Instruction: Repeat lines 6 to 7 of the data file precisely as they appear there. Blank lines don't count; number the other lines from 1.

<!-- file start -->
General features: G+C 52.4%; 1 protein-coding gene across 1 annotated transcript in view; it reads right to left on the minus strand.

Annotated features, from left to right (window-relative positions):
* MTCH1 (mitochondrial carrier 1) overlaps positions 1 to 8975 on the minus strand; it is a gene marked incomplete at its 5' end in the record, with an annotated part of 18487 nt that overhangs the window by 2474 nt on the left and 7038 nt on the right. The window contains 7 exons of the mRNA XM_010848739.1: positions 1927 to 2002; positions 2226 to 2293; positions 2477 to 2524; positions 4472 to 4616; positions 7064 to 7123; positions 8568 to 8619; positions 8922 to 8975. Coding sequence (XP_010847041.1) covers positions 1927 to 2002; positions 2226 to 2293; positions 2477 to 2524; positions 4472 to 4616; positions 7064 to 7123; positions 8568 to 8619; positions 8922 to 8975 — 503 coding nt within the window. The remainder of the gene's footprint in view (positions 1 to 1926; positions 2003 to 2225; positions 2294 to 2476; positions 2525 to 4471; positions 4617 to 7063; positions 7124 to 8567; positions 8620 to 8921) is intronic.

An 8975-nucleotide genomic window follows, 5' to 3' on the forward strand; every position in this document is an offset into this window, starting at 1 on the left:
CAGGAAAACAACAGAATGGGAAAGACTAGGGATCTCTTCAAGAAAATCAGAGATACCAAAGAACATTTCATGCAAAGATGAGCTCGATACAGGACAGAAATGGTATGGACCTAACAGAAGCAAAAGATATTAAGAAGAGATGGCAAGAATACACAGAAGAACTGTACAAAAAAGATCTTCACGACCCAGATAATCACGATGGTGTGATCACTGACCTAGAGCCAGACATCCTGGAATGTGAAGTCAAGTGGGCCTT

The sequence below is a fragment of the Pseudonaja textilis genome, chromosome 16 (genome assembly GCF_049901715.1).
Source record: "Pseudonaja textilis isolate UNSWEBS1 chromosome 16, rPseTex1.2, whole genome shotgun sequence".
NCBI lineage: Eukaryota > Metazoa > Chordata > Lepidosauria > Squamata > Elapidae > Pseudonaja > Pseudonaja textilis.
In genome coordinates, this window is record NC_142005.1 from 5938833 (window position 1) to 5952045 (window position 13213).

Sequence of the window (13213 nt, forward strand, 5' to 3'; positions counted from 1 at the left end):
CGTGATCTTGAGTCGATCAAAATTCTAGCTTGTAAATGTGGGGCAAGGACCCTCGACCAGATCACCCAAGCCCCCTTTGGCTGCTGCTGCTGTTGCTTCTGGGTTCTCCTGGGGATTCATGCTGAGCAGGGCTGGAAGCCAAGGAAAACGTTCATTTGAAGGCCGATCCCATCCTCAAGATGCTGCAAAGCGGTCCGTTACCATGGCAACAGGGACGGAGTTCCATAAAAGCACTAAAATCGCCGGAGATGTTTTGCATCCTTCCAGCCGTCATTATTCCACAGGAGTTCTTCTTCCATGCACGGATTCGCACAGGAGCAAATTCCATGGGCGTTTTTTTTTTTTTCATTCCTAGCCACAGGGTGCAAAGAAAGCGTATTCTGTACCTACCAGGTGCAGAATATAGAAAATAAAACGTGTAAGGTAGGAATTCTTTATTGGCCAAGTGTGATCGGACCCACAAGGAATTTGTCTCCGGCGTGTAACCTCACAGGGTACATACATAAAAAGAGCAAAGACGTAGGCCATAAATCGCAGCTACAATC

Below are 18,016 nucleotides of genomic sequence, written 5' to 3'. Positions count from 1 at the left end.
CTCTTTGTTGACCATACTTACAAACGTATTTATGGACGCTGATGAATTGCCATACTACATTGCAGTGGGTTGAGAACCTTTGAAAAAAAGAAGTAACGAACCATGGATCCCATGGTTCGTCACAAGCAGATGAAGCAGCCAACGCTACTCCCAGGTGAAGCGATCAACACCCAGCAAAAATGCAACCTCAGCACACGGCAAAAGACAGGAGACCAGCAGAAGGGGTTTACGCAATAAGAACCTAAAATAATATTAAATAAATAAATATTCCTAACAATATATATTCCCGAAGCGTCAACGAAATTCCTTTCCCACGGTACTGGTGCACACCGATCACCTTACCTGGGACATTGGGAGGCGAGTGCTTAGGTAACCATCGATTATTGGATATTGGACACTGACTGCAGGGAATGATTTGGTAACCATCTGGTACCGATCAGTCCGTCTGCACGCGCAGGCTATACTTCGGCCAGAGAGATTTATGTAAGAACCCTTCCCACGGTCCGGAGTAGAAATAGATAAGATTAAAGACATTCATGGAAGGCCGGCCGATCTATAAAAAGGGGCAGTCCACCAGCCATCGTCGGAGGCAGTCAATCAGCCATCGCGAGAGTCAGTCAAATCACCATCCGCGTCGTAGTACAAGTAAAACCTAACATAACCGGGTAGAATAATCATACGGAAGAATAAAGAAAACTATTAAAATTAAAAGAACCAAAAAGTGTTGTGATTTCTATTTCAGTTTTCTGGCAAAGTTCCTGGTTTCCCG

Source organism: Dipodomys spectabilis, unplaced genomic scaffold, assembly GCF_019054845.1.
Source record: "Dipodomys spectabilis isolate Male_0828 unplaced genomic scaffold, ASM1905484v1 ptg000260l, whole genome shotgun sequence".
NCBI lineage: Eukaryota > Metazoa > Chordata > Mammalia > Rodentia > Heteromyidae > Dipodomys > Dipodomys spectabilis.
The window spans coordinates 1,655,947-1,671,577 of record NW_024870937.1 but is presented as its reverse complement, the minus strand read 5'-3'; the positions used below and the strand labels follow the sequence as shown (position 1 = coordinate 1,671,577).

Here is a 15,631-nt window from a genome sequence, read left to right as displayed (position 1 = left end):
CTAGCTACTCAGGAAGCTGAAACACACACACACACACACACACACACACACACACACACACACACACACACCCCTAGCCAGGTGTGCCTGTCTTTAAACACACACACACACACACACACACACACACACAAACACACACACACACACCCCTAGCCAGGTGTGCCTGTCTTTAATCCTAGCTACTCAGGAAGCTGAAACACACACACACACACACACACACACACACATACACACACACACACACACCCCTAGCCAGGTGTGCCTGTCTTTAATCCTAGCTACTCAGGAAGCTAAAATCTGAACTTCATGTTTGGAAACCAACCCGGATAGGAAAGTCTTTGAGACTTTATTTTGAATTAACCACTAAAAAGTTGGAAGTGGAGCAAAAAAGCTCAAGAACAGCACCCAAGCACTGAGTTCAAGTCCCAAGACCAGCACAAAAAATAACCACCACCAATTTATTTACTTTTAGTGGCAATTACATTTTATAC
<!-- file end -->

The sequence below is a fragment of the Pseudonaja textilis genome, chromosome 16 (genome assembly GCF_049901715.1).
Source record: "Pseudonaja textilis isolate UNSWEBS1 chromosome 16, rPseTex1.2, whole genome shotgun sequence".